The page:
From The Byrd’s Eye; A Profile on Cory Byrd.

Local comic artist, Cory Byrd, talks about his process, inspiration and struggles in regards to his most recent monthly title “Tooth and Nail.”


Antonio Llanos, Staff Writer

The creative process can be a challenging obstacle to tackle. For Cory Byrd, a storyteller, comic book creator and educator based in Hanover Park, Ill., it’s just another spoke in the wheel of his everyday routine. 

 By day, Byrd works for Columbia College, and when he clocks out, he looks after his family.  However, to say Byrd is just another person living in the United States would be a large misrepresentation.  When not with his children or with his wife, Byrd toils hard in his basement studio assembling his monthly title, “Tooth and Nail,” which is up to issue five with issue six in development. 

“Tooth and Nail” has sold out of numerous comic shops across the Chicago area multiple times with each consecutive release. 

“I started the series with comic strips that I did back in the early 2000s, based on my mother-in-law’s four cats – Destiny, Sapphire, Jade and Buddy,” Byrd said.  “I changed Buddy’s name to Onyx in the comic because I didn’t even name him Buddy, and so they kind of evolved from like a comic strip type thing.”  

Byrd further explained how he developed his work into a specific genre but found an interesting in centering cats as the central characters. 

“[Just this] ninja type thing as like little cats. Just as ninjas and samurai,” he said. “And I said, ‘Wait a minute. Let me see what I can do with this. And so I made the cats bigger, more like human size and everything, and then I decided to (do) a five-page preview of it.” 

Development for the series took a while. Byrd conceptualized the series as a departure from some of his early work published in the early 2000s, speaking about how after a while when he was getting stuck and feeling artistically constricted by the scripting of the story. To combat this, Byrd returned to his original idea and took time to refigure his vision.

 “Usually I don’t like redrawing things. But I redrew that, and then it just kind of spawned into what we have today with ‘Tooth and Nail,’” recalled Byrd

As both the author and artist of the series, Byrd finds a semblance of peace working on both parts of the book.  

“Visually, I’m telling the story as a comic book artist,” he said. “Even though I’ve learned from scripts. I’ve worked off scripts, not just mine, but other people’s. My processing is more about visual storytelling, and because I’m a visual person I’m able to tell the stories visually in my head.”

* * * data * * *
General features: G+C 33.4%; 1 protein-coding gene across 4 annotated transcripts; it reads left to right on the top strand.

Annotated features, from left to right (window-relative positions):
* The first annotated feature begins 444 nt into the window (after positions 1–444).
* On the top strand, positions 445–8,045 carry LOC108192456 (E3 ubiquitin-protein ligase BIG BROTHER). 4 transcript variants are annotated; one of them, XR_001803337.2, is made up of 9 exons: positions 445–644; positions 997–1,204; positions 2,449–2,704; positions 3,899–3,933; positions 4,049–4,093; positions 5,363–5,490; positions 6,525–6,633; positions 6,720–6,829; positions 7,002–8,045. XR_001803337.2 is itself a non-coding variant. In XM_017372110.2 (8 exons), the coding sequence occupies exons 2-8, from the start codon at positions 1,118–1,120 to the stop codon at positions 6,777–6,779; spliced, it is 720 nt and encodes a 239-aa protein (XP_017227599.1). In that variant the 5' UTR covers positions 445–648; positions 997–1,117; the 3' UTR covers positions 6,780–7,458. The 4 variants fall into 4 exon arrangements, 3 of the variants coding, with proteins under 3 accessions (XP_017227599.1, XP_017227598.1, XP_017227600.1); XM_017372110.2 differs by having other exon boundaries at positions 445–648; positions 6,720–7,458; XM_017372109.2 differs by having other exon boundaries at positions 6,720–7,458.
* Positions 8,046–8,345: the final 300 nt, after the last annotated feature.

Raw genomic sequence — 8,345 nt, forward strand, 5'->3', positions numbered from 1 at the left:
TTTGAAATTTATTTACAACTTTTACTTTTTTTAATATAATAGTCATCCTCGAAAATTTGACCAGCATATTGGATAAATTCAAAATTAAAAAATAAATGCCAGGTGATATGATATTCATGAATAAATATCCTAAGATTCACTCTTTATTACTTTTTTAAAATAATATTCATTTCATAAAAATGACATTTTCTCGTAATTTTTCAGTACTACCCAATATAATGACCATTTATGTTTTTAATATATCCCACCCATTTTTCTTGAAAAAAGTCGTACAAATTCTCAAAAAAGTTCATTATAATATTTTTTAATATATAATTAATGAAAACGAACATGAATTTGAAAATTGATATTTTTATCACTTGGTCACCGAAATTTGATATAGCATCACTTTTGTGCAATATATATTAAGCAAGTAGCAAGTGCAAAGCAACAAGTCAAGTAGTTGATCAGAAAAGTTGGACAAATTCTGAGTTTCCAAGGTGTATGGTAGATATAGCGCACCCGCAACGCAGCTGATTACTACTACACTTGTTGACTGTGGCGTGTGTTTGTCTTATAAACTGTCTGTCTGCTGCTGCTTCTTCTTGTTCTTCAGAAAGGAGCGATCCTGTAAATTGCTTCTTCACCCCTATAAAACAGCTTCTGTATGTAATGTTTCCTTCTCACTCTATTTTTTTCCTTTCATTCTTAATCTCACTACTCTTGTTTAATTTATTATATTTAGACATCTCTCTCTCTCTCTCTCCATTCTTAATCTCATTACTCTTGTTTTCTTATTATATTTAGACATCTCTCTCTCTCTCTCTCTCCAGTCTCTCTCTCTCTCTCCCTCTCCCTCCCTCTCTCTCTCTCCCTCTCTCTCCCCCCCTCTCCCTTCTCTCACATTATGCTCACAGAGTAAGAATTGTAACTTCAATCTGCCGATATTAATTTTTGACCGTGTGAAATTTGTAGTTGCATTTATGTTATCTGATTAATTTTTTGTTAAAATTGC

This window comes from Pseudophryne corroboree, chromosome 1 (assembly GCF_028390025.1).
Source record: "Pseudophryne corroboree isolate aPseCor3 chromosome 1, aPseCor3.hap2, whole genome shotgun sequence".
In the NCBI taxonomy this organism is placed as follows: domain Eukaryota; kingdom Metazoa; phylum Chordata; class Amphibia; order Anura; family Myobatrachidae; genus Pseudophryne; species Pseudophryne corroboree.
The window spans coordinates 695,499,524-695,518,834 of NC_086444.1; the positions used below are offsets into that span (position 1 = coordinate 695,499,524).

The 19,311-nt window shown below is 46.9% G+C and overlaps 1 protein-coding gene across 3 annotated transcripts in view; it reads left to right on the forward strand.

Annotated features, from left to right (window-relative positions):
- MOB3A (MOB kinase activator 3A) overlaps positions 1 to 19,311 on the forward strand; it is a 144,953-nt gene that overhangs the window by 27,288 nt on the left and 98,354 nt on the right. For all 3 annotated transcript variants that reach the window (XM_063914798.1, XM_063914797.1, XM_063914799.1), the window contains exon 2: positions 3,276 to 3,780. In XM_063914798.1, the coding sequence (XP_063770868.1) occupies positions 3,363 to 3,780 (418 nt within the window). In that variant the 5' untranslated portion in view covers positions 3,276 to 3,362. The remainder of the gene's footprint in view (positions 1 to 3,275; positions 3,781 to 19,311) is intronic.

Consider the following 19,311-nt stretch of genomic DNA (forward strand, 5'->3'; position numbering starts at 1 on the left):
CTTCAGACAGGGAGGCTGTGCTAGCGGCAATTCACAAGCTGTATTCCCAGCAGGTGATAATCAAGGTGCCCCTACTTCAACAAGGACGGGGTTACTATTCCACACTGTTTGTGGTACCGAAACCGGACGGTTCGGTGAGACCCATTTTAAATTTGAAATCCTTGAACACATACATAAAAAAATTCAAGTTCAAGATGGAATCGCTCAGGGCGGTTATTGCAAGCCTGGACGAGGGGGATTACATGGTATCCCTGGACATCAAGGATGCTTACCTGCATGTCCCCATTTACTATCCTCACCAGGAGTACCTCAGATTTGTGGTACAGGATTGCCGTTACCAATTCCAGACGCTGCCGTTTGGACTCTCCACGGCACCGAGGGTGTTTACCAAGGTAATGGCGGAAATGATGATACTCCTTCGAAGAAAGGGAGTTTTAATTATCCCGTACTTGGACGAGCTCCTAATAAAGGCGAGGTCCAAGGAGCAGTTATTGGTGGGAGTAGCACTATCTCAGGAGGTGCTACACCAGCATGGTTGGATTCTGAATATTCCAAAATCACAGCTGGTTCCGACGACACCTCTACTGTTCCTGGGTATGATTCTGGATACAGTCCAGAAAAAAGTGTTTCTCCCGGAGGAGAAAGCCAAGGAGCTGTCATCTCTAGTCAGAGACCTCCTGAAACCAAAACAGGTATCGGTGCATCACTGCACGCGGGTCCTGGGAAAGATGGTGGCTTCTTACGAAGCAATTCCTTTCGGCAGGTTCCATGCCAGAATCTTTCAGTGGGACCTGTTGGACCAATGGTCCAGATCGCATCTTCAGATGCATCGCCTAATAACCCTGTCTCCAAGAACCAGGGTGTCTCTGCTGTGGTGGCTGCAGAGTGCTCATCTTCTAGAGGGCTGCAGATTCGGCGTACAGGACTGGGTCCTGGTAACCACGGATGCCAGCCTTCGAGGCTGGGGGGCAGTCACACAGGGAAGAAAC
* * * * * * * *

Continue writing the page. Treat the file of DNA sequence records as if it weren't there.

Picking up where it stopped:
Being a comic book artist doesn’t always come with many rewards, particularly the stigma of having to constantly validate the art form as not exclusive for kids or teens.

“There’s so many adult comics out there,” Byrd said. “There’s so much great storytelling in comics. Just because it’s visual doesn’t mean that it doesn’t have a story. There are some fantastic stuff. You got “Saga” (by Brian K. Vaughn). You got Watchmen (By Alan Moore). Alan Moore’s pretty much a literary artist that does comic books and takes it very seriously, and I think we got to get out of the mindset that comics can only be for kids.” 

Byrd combats the stigma of comics with a classical approach.

“In early times Egyptians drew pictures on the wall to tell stories,” Byrd said. “They were one of the greatest civilizations of all time. So they can tell stories with, drawings on the pyramids. So, why can’t comics be a valid form of entertainment?”   

In his documentary, “The Father Of 1000 Pencil Shavings” Byrd emphasizes the importance of nurturing. Specifically, he delves into the philosophy of nurturement and support. Throughout his childhood, his father embraced his ambitions and desires as well as taught him how to draw. Being a father now, Byrd passes on the philosophy to his daughter, highlighting how his daughter will go to him in order to further the ambition of her craft. Byrd not only holds this philosophy in his family but for his fans as well. 

“I think that we just have to continue to connect,” he said. “Talk to different people, learn from each other, and continue to grow and be stronger as artists and creators.”   

Issue six of “Tooth and Nail” is available in a comic shop in the DuPage County area. For those of you who are looking for extra copies, “Tooth and Nail” can be found at his website For information about Byrd, you can check out his website or his Instagram.